Movie Review: ‘Dunkirk’ shows a different kind of war

Movie Review: ‘Dunkirk’ shows a different kind of war

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Fionn Whitehead (Tommy) in a scene from ‘Dunkirk’ Photo courtesy of Warner Bros. Pictures

By Kyle Barr

How many war movies say that mere survival is not enough? In these films heroics are often displayed by those who sacrifice their lives for their fellow soldiers or defeat the enemy against overwhelming odds.

In “Dunkirk,” directed by Christopher Nolan, our empathy doesn’t end at the people who risk life and limb to save others, but the movie also places us firmly in the shoes of soldiers who want to do nothing more than survive. And while the film has a few small problems with pacing, Nolan tries to say something about battles like Dunkirk, that sometimes survival is victory, and survival is in turn heroic.

Fionn Whitehead (Tommy) in a scene from ‘Dunkirk’. Photo courtesy of Warner Bros. Pictures

Every director with enough clout has to have their war movie. The best directors have found the war or battle that fits their directing style. Spielberg went for the overarching heroics of World War II soldiers during and directly after the invasion of Normandy. Kubrick went for the general insanity and dehumanizing nature of the Vietnam War.

So what does Christopher Nolan, who has directed and written such intricately designed plots for movies like “Inception” and “Memento,” do? He again goes for the complicated, so much so that he put his sights on the evacuation of Dunkirk after the German blitzkrieg of France where French, British and other Allied soldiers were pushed back to the beaches of the city and surrounded on all sides. German U-boats prowled the English Channel and German bombers and fighters constantly pounded the men on the beach who were desperately trying to find a way to return to English shores.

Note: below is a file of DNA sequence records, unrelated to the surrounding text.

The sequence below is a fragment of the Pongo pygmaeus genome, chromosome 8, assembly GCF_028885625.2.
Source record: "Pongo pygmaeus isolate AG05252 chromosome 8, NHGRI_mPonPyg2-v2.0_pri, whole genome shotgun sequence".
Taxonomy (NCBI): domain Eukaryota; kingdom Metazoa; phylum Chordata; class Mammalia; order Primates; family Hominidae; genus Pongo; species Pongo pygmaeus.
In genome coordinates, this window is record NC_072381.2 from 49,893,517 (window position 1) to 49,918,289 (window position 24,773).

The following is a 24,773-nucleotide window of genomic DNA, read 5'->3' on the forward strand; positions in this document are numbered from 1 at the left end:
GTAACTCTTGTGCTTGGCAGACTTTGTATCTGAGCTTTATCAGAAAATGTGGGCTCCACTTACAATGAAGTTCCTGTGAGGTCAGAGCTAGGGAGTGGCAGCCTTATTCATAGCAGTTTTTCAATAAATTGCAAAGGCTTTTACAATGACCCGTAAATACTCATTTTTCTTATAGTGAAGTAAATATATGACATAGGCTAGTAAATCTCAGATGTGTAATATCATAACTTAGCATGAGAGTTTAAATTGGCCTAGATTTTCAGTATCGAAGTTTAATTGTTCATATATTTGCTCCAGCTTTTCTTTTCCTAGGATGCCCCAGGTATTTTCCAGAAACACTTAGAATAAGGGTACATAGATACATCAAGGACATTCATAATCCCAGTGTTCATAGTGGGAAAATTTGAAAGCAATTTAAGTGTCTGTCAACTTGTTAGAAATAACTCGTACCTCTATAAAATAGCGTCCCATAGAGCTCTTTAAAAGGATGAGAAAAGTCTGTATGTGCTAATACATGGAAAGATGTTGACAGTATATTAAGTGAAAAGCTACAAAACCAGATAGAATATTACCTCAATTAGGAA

There is the subtle hint of a ticking clock in nearly every scene that grows ever more menacing as the tension ramps up. We don’t even see a German soldier until the very end the film. Instead, time is the enemy.

Nolan uses time to structure the film in a very different way. The film is broken up not just into three different points of view, — of young soldier Tommy (Fionn Whitehead); boat captain Mr. Dawson and his son Peter (Mark Rylance and Tom Glynn-Carney); and an RAF fighter pilot Farrier (Tom Hardy) — but also into three separate time frames — that of a week, a day and an hour, respectively.

This does cause some confusion as the point of view jumps from one character to the next. If you are invested in one character’s story, it can be hard to readjust to what another character is doing and remember that some things that have happened in one man’s story have yet to happen in another.

But what is so masterful about this film is how well the tension ramps in tandem with each individual story. Events get more suspenseful for each character as Tommy grows more desperate to get off the beach, Mr. Dawson braves more dangerous waters filled with German U-boats and surrounded by German planes, and Farrier spends more and more fuel in order to stay in the air longer and protect the men below him.

In a movie as technical as this, most audience members will even lose the names of the characters among the minutia; so it is so important the actors carry the rest of the emotional weight. Thankfully the entire cast is up to the task. Hardy has to express himself constantly stuck in a airplane cockpit and wearing a mask, but you can tell how pained he is as he counts down his fuel reserves. Whitehead is a relatively unknown actor but his desperation is keenly felt throughout the entire film.

Most of the attention, however, has to go to Rylance, who holds a good part of the film’s emotional weight on his shoulders. His gentle, yet determined demeanor represents all those on the civilian boats who helped ferry the thousands of soldiers off the beach, and he does it so effortlessly it’s hard not to feel empathy for his struggle.

But why do the film with three separate point of views and three separate time frames? It all seems a little egotistical on Nolan’s part until it becomes clear at the very end, where a soldier reads Winston Churchill’s famous speech of June 4, 1940. At Dunkirk, survival was heroism because it meant those soldiers could live to fight another day and that England would not surrender its forces so eagerly.

As Winston Churchill said before the House of Commons: “[W]hatever the cost may be, we shall fight on the beaches, we shall fight on the landing grounds, we shall fight in the fields and in the streets, we shall fight in the hills, we shall never surrender.”

Rated PG-13 for intense war experience and some language, “Dunkirk” is now playing in local theaters.